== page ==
“The magic trick is Crown Larks being able to incorporate so many instruments, including their voices, into songs that at the same time make no sense, yet make all the sense in the world.”
The music industry is kind of a mess. Record sales are lower than they’ve been in decades and no one seems to know how to fix that. So, what to do? If you’re Kelley Deal and Mike Montgomery, you revel in your freedom from the corporate machine. Their project R. Ring features two voices, two guitars, and occasional releases—commercialism be damned. The result, not too surprisingly, is a pure distillation of their obvious musical compatibility without any allowances made for radio or corporate sponsorship. That R. Ring’s singles have been released in batches of 50 or 60 in handmade wood and metal packaging underscores both the personal craftiness of the project and their complete disregard for appealing to the masses. But this isn’t a gimmick: the music they’ve shared so far is loose and dynamic and pretty fantastic.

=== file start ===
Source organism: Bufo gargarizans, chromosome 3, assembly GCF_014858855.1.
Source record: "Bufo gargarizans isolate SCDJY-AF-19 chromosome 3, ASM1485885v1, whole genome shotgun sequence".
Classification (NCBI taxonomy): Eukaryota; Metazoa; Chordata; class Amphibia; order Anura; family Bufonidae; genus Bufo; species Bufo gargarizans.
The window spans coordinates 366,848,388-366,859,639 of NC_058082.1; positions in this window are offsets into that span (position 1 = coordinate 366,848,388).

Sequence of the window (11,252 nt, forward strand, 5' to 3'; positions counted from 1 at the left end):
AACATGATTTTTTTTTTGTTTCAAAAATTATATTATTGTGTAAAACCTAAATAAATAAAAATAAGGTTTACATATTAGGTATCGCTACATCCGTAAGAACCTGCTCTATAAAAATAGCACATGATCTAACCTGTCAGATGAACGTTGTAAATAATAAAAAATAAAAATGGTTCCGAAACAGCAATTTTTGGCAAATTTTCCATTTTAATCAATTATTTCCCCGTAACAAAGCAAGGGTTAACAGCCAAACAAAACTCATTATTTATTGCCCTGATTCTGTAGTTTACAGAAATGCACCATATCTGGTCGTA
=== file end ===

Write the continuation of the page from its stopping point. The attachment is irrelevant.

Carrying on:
A song like “Fallout & Fire” features the subtle advantages of R. Ring’s access to Montgomery’s Candyland studio: a warm recording of Deal’s voice with a hint of overdubs, crisp, clean acoustic guitars with so much twang and crunch and depth that you feel like you’re sitting inside them as they play. The track creates a sense of intimacy and directness with the musicians. As Montgomery puts it, “There’s nothing to hide behind.” The other tracks that they’ve made public, such as “Hundred Dollar Heat,” are simple affairs that benefit from the duo’s obvious musicianship. Fans of The Breeders or the Kelley Deal 6000 already know and dig her vocals, which feature prominently on R. Ring, so it’s not exactly a blank slate.
Taking this show on the road would seem to be a natural progression owing to the stripped-down nature of the music, but both Deal and Montgomery are curious about how it’ll work. Without a traditional album to support, what will they play? Who will show up? As Deal puts it, “Do they know what they’re getting?” If their live shows convey the care and artistry they’ve put into their ultra-limited, handmade releases so far, the right people will show up and enthusiastically listen. »
R. Ring plays Mississippi Studios May 10th.
– Eric Evans